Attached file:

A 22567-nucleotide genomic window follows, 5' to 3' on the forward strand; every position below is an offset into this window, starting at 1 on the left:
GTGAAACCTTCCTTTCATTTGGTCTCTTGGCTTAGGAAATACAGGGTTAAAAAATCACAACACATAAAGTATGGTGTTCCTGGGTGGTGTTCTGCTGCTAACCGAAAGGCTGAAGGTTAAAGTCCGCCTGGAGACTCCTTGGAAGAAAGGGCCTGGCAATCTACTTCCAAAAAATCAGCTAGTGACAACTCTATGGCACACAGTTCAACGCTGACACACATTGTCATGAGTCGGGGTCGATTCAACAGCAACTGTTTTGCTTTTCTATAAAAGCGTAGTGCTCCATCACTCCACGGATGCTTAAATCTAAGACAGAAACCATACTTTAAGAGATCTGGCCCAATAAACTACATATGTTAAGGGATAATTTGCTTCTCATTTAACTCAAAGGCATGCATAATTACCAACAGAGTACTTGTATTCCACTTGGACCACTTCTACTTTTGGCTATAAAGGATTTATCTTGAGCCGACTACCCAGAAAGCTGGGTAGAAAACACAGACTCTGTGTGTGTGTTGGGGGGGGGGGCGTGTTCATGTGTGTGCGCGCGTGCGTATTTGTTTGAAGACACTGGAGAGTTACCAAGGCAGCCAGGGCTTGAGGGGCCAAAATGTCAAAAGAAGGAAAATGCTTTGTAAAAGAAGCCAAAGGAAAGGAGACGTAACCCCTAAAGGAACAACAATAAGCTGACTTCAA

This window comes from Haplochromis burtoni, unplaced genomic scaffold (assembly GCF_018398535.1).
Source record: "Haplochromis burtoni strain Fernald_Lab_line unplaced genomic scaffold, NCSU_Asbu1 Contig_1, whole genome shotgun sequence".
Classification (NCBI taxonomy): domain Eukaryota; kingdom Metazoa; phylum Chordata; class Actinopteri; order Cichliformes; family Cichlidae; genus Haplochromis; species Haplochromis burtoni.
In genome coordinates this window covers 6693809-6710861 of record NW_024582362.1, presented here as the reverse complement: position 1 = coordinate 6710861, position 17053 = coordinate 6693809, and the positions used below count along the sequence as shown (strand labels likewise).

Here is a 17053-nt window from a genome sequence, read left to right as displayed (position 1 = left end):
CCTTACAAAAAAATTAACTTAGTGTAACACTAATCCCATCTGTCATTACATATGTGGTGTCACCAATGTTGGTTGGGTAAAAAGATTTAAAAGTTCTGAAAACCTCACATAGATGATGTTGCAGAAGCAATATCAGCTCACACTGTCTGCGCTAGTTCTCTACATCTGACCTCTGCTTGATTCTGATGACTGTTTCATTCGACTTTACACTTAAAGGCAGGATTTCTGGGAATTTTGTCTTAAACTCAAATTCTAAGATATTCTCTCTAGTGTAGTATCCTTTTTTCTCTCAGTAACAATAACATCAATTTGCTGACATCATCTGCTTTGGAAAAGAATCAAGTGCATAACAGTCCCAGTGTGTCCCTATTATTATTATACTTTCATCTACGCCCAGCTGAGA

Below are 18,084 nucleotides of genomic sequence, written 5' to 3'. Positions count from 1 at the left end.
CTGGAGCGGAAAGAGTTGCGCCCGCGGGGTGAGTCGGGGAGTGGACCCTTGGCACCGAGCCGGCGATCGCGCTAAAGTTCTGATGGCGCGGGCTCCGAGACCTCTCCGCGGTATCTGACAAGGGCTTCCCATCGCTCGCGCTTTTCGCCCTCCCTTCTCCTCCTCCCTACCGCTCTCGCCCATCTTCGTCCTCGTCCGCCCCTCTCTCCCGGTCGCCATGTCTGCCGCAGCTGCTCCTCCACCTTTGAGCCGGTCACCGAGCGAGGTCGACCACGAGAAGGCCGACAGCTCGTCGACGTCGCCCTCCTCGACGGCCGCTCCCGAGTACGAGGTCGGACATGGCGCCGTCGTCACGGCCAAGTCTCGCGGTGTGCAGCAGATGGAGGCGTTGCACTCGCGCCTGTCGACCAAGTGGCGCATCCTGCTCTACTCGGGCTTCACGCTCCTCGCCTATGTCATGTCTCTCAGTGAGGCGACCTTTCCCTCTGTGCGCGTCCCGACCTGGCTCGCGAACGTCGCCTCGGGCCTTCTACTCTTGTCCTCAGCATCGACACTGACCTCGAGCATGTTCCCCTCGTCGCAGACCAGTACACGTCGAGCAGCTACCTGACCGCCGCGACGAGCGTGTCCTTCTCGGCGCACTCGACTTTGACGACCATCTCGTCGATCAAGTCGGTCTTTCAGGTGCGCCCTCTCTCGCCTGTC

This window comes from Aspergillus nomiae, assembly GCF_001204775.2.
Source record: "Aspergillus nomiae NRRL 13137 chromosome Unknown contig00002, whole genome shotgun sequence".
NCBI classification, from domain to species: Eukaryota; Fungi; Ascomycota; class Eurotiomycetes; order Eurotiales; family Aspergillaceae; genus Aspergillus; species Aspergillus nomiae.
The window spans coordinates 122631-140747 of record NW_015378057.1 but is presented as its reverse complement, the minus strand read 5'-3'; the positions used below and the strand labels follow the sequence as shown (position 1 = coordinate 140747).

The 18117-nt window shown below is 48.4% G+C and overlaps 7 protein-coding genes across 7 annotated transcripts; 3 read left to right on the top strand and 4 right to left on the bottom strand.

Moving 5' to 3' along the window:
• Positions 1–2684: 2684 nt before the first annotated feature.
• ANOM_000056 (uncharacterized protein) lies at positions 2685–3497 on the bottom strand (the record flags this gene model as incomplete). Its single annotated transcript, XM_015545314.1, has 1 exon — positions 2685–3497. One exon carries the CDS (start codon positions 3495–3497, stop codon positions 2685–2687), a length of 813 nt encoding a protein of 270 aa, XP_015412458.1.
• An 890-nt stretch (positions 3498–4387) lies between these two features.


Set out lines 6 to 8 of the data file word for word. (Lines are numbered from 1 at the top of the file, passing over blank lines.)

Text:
In genome coordinates this window covers 6693809-6710861 of record NW_024582362.1, presented here as the reverse complement: position 1 = coordinate 6710861, position 17053 = coordinate 6693809, and the positions used below count along the sequence as shown (strand labels likewise).

Here is a 17053-nt window from a genome sequence, read left to right as displayed (position 1 = left end):
CCTTACAAAAAAATTAACTTAGTGTAACACTAATCCCATCTGTCATTACATATGTGGTGTCACCAATGTTGGTTGGGTAAAAAGATTTAAAAGTTCTGAAAACCTCACATAGATGATGTTGCAGAAGCAATATCAGCTCACACTGTCTGCGCTAGTTCTCTACATCTGACCTCTGCTTGATTCTGATGACTGTTTCATTCGACTTTACACTTAAAGGCAGGATTTCTGGGAATTTTGTCTTAAACTCAAATTCTAAGATATTCTCTCTAGTGTAGTATCCTTTTTTCTCTCAGTAACAATAACATCAATTTGCTGACATCATCTGCTTTGGAAAAGAATCAAGTGCATAACAGTCCCAGTGTGTCCCTATTATTATTATACTTTCATCTACGCCCAGCTGAGA